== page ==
You may be familiar with coral bleaching and coral reef decline from our past episodes. Corals form a mutualistic relationship (both organisms benefit) with algae, where algae take shelter within coral tissue and provide the coral with food from photosynthesis. It is well known that high temperatures lead to coral bleaching, or a shift in the coral microbiome resulting from the loss of beneficial algae that live within the coral. Coral bleaching is often fatal.
Becca is interested in other aspects of the coral microbiome, such as differences in the symbiotic bacterial communities brought about by nutrient enrichment from agricultural run-off and overfishing. Do corals in nutrient rich water have a different microbiome than corals in nutrient poor water? Do corals in highly fished areas have a different microbiome than corals in fish-rich areas? In overfished areas, predatory fish (e.g. parrotfish) may bite coral (hence Project CHOMPIN), and so how does the coral microbiome respond after wounding by parrotfish?
These questions are relevant for our knowledge of environmental factors that threaten coral reef ecosystems. Corals are in decline globally and with them are the high diversity of marine species that gain shelter and substrate from the coral reef. The information gained from Becca’s research may be informative for policy makers concerned with agricultural practices near marine areas and fishing regulations. Rebecca is traveling to Morrea, French Polynesia this August to set up her field and laboratory experiments at the Gump Biological Research Station.
This upcoming trip is highly anticipated for Becca, who has been pursuing research in marine ecosystems since her time at Rice University. After working with her undergraduate mentor Adrienne Correa at Rice, Becca’s general focus on Ecology shifted to a focus on Marine Ecology. For Becca, her project at Oregon State in the Vega Thurber Lab is a harmonious mix of field work, high-level experimental design, bioinformatics, and statistics—a nice capstone for a Marine Ecologist with aspirations for future research.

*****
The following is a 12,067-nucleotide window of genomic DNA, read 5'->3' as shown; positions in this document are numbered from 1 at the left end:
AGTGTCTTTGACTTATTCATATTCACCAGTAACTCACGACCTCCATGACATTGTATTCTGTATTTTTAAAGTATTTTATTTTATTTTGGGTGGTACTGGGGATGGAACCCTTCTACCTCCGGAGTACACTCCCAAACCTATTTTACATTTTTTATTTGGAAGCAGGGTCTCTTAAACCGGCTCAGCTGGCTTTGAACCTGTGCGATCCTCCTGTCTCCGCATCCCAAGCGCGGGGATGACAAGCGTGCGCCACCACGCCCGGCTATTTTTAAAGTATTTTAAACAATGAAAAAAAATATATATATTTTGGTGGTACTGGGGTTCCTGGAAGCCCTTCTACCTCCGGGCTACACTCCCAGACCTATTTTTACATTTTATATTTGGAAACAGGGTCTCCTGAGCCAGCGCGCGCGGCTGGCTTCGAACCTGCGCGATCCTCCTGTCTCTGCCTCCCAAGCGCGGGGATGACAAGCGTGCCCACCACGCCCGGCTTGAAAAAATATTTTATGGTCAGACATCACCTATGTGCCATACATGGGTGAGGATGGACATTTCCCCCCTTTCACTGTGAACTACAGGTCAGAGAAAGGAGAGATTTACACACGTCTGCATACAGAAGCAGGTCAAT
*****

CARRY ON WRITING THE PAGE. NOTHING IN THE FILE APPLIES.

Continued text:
Hear more about Becca’s work with corals the Sunday at 7 PM on KBVR Corvallis 88.7FM. Not a local listener? Stream our broadcast live.
Imagine you’re at the San Diego Zoo Safari Park cheetah run. You hear the sounds of awe and wonder as the cheetah demonstrates its amazing speed. The zookeeper tells you more about the cheetah and its ecosystem – an ecosystem that is being negatively impacted by humans. You walk away with tangible ways that you can do your part to reduce your impact – recycling, using less plastic. But when you exit the zoo gates and enter back into the hustle and bustle of life, do you actually make those changes?
Working under the advisership of Dr. Shawn Rowe in OSU’s College of Education, Nicolette Canzoneri is passionately pursing a Master of Science degree in Environmental Sciences with research centered around the idea of free-choice learning – or, the education that happens outside of a formal school environment. The menagerie of animals that zoos and aquariums have historically been known for has transitioned in recent years to conservation efforts. Instead of a spectacle, the animals – often rescued and unable to be re-entered into their natural environment – act as ambassadors for their ecosystems. This summer, Nicolette will be conducting a three-part project to get to the heart of human behavior changes based on interactions with live animal exhibits at zoos and aquariums.
First, Nicolette will be interviewing education directors and animal care supervisors to understand how the education programs are designed to target pro-environmental behavior. She will then observe the programs to determine the degree to which they align with the intended educational and behavioral goals. Despite the nuances of evaluation, Nicolette then plans to discover the if, how and why of evaluations being used to determine effectiveness of these educational programs. Ultimately, she hopes that her research can help to fill the knowledge gaps between theories and principles in applied behavioral studies and their implementation in free-choice learning.
Nicolette brings a wealth of experience in animal training and applied behavioral psychology to her research. As a teenager Nicolette knew that she wanted to work with animals, but it wasn’t until she found herself watching the Animal Planet reality TV show Moorpark 24/7 that she realized animal training was part of her calling. Nicolette went on to pursue her dream by obtaining her Exotic Animal Training & Management degree at the prestigious Moorpark College near Los Angeles, CA. Through the twists and turns of her career, Nicolette has since obtained a bachelor’s degree in Applied Behavioral Analysis at California State University, Sacramento and volunteered, interned, and worked in some interesting places along the way including as a dog trainer in Austria, an animal trainer at the Playboy Mansion, and most recently training dolphins for reconnaissance for the United States Navy.
Join us on Sunday, June 17 at 7 PM on KBVR Corvallis 88.7 FM or stream live to dive deeper into Nicolette’s free-choice learning research and journey to graduate school.